Idazoxan reduces blood-brain barrier damage during experimental autoimmune encephalomyelitis in mouse.

Authors: Wang, Xin-Shi  Fang, Hui-Lin  Chen, Yu  Liang, Shan-Shan  Zhu, Zhen-Guo  Zeng, Qing-Yi  Li, Jia  Xu, Hui-Qin  Shao, Bei  He, Jin-Cai  Hou, Sheng-Tao  Zheng, Rong-Yuan 
Citation: Wang XS, etal., Eur J Pharmacol. 2014 Aug 5;736:70-6. doi: 10.1016/j.ejphar.2014.04.034. Epub 2014 May 2.
Pubmed: (View Article at PubMed) PMID:24797785
DOI: Full-text: DOI:10.1016/j.ejphar.2014.04.034

We have previously shown that Idazoxan (IDA), an imidazoline 2 receptor ligand, is neuroprotective against spinal cord injury caused by experimental autoimmune encephalomyelitis (EAE) in mouse, an animal modal of multiple sclerosis (MS). However, the protective mechanism remains unclear. Here, we provided evidence to show that IDA confers neuroprotection through reduction in blood-brain barrier (BBB) damage. EAE was induced by immunizing C57 BL/6 mice with myelin oligodendrocyte glycoprotein35-55 amino acid peptide (MOG35-55). IDA was administrated for 14 days after MOG immunization at 2 mg/kg (i.p., bid). Significant reduction in BBB damage occurred in the IDA-treated group of mice compared with the saline-treated group, as evidenced by the reduction in Evan┬┐s blue content in the brain tissue and the reduced BBB tight junction damage viewed under a transmission electron microscope. Moreover, EAE-induced reductions in tight junction proteins (JAM-1, Occludin, Claudin-5 and ZO-1) were also significantly ameliorated in IDA-treated mice, all of which supported the notion that IDA reduced BBB damage. Interestingly, the expression levels of extracellular matrix metalloproteinase-9 (MMP-9) and the ratio of MMP-9 against tissue inhibitor of metalloproteinase-1 (TIMP-1), which is known to be associated with MS-induced BBB damage, were significantly reduced in IDA-treated group, lending further support to the hypothesis that IDA confers brain protection through reducing BBB damage. This study raised a possibility that IDA is a promising pro-drug for development against MS.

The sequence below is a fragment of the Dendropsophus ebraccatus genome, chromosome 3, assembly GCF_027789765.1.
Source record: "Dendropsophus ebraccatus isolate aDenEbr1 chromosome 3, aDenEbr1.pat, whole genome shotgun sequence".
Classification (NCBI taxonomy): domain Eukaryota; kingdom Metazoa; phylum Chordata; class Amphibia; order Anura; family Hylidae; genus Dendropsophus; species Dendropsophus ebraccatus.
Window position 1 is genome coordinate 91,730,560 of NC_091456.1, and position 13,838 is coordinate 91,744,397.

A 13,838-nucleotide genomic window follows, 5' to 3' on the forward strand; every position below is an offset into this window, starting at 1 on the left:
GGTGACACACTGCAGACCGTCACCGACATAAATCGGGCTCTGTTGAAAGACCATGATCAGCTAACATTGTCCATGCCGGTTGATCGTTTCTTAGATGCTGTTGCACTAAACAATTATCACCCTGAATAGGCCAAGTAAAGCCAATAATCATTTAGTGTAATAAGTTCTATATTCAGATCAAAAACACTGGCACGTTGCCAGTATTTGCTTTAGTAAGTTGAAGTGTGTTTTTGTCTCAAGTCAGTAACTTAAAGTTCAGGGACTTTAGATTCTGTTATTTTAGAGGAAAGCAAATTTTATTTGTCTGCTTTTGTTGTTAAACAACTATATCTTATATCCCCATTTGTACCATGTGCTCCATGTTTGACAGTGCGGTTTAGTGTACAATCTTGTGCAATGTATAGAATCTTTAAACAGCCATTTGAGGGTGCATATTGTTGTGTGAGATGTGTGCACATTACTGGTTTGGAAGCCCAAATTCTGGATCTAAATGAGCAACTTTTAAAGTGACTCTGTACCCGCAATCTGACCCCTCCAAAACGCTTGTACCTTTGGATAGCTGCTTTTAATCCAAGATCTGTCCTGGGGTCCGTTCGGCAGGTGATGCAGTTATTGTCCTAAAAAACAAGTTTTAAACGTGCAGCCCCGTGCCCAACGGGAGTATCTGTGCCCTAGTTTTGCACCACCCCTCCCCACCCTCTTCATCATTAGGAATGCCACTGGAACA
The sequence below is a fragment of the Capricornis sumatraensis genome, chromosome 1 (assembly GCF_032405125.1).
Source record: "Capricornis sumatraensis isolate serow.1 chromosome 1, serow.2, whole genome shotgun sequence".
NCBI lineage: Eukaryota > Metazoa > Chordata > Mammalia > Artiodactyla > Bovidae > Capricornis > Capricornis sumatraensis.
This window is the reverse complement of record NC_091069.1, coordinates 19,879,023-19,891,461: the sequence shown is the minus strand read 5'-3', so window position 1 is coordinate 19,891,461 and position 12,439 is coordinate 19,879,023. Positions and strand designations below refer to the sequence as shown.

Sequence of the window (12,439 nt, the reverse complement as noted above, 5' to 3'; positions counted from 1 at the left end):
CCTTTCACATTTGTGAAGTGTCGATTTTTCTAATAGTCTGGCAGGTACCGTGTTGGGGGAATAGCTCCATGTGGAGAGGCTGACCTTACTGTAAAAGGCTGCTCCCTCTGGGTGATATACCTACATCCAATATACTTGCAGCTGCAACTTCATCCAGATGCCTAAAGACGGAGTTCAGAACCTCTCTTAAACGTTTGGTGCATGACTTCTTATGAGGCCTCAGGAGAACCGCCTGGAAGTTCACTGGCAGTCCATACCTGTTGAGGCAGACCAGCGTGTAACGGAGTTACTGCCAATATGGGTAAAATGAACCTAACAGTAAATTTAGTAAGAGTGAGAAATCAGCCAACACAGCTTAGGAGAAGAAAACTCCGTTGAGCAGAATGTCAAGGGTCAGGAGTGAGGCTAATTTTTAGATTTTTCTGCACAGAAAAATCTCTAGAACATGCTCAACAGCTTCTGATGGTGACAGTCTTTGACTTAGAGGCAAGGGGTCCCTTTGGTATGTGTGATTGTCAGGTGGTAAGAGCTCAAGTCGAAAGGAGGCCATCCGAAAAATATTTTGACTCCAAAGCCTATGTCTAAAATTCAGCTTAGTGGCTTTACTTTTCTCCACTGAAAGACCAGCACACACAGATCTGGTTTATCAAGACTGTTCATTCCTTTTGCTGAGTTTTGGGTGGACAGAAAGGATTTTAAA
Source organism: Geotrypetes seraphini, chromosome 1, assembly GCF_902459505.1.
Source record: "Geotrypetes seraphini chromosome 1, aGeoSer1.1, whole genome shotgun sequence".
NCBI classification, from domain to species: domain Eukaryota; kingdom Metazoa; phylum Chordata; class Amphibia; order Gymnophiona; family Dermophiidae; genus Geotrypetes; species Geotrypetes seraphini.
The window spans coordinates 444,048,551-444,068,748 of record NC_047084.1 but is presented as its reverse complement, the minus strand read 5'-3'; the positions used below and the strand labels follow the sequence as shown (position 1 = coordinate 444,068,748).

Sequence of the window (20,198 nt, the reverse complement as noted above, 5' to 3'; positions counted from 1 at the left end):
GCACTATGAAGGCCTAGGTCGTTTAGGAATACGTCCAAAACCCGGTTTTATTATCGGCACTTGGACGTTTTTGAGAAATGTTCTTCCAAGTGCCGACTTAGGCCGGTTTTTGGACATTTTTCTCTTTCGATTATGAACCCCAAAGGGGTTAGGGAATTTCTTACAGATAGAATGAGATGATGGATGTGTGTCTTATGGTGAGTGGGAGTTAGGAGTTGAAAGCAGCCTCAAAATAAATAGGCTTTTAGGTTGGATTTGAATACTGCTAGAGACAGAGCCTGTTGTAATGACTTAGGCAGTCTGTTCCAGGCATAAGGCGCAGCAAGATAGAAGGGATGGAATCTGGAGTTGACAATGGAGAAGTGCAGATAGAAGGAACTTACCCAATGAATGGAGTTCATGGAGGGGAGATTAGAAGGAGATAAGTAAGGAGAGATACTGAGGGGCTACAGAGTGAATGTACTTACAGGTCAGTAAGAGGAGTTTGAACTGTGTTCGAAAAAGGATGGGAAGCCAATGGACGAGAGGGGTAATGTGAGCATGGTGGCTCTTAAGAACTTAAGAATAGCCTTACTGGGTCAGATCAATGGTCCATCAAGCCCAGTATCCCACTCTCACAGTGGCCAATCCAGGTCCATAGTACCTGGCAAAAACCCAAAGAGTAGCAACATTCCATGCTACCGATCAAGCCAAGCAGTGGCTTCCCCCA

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CRRD ID: 13204801
Created: 2017-07-19
Species: All species
Last Modified: 2017-07-19
Status: ACTIVE



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RGD is funded by grant HL64541 from the National Heart, Lung, and Blood Institute on behalf of the NIH.